Key steps to establish an innovation team include first identifying the essential skills needed by the small team, then hand-select appropriate candidates (possibly via outside hires to break institutional memory). Next, give the team the time, resources, and support they need to experiment and learn via fast failure without the threat of termination. Not every small team will succeed, but for those innovations that do, the product or concept will be incorporated into the core mission before the cycle begins again.[31]

This article covered the three most significant areas of influence for strategic innovators and the U.S. military moving forward. In technological development, the U.S. must embrace the challenger mentality and start making small bets to hedge on diverse areas of technological development. The U.S. currently holds a technological advantage over its adversaries, but the gap is dwindling. Artificial intelligence and digital computing are changing the face of next-generation weapons, and with exponential growth and development, the U.S. cannot afford to fall behind. That is why the pursuit of game-changing technologies is one of the five strategic vectors outlined in the Air Force's Strategic Master Plan.[32] Innovation adoption is a positive step, but without commiserate cultural and structural changes, the technology alone is useless.

Early integration and training will help clear the second hurdle of cultural barriers to technological system adoption. However, reconstitution of the nuclear enterprise, new tanker development, and munitions recapitalization stretch resources already depleted by sequestration. Therefore, it is vital to handle each project with a systems builder’s approach. Integration and efficiency will be critical, as will identification of innovative program leaders who understand how to work the system.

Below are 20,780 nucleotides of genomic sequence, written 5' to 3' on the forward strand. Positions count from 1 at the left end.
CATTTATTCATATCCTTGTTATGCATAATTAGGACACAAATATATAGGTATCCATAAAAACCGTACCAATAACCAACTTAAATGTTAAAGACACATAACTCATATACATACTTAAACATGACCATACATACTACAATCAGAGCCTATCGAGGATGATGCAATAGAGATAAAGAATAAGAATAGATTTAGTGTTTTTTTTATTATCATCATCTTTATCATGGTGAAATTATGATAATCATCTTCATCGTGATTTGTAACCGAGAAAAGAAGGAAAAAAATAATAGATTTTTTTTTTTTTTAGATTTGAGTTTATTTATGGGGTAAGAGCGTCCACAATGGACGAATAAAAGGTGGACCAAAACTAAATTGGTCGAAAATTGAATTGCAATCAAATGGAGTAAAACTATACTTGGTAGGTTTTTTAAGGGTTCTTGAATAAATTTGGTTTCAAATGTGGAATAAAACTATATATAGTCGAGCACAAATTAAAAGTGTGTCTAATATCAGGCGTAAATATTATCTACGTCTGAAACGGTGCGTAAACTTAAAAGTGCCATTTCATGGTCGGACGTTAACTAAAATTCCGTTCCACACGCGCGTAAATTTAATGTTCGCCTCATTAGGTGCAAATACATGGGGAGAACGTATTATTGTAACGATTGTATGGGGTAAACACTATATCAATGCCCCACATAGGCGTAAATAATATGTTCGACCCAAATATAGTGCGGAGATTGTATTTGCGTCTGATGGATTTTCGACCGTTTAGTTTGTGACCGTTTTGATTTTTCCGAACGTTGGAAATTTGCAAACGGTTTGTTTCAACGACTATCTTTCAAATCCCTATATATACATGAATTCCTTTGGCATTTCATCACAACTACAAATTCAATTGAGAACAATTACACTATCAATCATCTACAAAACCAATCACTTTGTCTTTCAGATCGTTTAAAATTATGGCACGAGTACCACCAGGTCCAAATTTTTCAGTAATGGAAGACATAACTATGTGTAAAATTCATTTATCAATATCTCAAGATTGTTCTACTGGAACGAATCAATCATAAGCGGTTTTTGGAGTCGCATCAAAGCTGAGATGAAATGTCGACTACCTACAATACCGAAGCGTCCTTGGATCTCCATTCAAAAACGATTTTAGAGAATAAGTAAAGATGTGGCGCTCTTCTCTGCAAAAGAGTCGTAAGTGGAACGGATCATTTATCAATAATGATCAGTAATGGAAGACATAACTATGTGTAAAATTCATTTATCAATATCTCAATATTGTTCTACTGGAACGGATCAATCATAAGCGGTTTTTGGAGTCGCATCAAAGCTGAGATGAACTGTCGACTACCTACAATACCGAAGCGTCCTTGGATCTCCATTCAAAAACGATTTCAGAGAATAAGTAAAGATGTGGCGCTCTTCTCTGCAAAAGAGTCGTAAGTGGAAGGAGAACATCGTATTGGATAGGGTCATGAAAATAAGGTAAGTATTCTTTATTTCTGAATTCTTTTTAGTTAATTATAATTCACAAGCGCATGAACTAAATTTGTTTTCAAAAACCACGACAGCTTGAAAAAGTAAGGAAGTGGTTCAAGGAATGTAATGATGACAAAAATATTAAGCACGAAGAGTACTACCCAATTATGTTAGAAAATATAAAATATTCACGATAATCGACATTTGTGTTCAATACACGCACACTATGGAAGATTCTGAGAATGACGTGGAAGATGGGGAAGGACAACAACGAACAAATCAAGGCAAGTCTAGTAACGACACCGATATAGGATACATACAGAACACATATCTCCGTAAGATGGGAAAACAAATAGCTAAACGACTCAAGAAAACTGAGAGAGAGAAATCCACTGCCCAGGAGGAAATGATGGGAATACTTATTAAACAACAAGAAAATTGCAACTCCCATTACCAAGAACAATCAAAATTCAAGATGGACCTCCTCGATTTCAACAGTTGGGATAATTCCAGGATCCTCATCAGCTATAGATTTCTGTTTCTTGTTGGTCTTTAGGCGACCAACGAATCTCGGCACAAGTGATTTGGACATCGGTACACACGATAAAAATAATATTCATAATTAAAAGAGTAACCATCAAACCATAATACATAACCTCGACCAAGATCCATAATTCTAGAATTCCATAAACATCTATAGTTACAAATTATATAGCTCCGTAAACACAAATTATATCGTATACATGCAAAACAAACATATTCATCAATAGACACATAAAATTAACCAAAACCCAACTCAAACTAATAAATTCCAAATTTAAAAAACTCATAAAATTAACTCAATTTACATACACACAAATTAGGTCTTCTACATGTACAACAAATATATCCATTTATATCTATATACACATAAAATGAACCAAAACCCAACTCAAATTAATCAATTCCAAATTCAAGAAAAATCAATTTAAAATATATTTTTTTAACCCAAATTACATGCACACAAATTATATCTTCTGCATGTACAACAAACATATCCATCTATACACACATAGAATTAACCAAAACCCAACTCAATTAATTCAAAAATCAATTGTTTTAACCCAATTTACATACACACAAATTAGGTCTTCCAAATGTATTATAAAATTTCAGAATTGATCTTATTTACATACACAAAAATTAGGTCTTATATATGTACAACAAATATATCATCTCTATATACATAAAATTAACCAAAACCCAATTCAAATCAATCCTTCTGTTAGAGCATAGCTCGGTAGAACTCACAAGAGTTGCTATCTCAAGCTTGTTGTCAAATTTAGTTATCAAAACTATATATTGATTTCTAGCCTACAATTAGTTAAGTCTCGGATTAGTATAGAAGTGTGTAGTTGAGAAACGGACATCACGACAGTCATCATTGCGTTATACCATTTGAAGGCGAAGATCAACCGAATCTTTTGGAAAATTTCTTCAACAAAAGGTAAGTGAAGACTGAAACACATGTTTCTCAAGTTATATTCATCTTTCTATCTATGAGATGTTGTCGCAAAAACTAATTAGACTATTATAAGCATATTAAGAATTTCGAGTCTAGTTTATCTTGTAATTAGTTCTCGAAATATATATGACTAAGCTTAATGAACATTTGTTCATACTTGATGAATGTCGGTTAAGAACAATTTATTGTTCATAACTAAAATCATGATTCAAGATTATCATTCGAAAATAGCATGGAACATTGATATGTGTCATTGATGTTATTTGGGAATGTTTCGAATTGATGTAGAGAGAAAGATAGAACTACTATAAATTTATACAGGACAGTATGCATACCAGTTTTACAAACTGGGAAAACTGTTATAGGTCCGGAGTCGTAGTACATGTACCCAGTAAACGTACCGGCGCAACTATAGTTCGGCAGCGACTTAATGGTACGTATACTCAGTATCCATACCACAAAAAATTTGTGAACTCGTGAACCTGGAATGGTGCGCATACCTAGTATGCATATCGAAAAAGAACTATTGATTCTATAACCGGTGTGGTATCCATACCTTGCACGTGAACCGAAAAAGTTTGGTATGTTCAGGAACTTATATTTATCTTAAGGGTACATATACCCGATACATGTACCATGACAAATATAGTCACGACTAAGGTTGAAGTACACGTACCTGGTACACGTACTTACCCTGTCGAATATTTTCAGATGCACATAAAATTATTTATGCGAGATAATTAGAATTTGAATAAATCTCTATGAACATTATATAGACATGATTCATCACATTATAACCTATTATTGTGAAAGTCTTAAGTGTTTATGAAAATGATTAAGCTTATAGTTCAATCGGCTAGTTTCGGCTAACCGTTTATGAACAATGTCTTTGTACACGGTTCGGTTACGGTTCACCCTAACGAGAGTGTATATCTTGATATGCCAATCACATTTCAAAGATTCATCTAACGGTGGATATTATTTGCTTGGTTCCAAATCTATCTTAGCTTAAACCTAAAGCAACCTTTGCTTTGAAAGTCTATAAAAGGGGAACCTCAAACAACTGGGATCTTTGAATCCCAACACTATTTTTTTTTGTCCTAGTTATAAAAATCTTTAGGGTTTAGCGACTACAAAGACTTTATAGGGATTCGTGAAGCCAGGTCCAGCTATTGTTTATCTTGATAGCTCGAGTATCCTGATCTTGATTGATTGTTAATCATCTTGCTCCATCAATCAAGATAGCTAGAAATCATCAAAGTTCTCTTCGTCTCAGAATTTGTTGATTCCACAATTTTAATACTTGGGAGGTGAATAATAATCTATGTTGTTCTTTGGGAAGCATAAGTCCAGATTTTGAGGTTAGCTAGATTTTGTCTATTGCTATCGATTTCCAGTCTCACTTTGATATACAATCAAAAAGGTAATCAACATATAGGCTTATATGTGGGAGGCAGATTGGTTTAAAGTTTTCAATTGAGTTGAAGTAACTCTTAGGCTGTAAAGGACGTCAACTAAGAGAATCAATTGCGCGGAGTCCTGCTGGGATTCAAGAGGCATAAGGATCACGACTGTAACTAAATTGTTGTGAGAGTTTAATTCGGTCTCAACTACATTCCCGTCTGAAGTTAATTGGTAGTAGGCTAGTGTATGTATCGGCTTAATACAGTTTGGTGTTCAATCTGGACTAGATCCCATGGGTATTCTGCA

Finally, structural challenges will continue. With the U.S. moving from its role as lead innovator to fast follower, it must acknowledge the value of high-risk investments. Not all new partnerships will pan out. Companies may have promising technology but compromised supply chains, or be more focused on profit than meeting requirements. That does not mean strategists should withdraw. Instead, they must learn how to categorize failure as learning and inculcate long-term changes to inspire innovation from both the bottom-up and top-down.

Technological momentum will always pressure strategists to innovate, but the exponential difference between industrial-age and information-age warfare means the United States now has a choice. It can embrace the challenger mentality, accepting a high-risk/high-reward strategy of betting on strategic innovations, or it can settle for the status quo of tried-and-true technology and risk losing its technological advantage.

Kareen Hart is an officer in the U.S. Air Force, a graduate of the Blue Horizons program, and a student at the School of Advanced Air and Space Studies at Maxwell Air Force Base, AL. The views and conclusions expressed in this article are hers alone and do not reflect the official position of the U.S. Air Force, the Department of Defense, or the U.S. Government.

This article appeared originally at Strategy Bridge.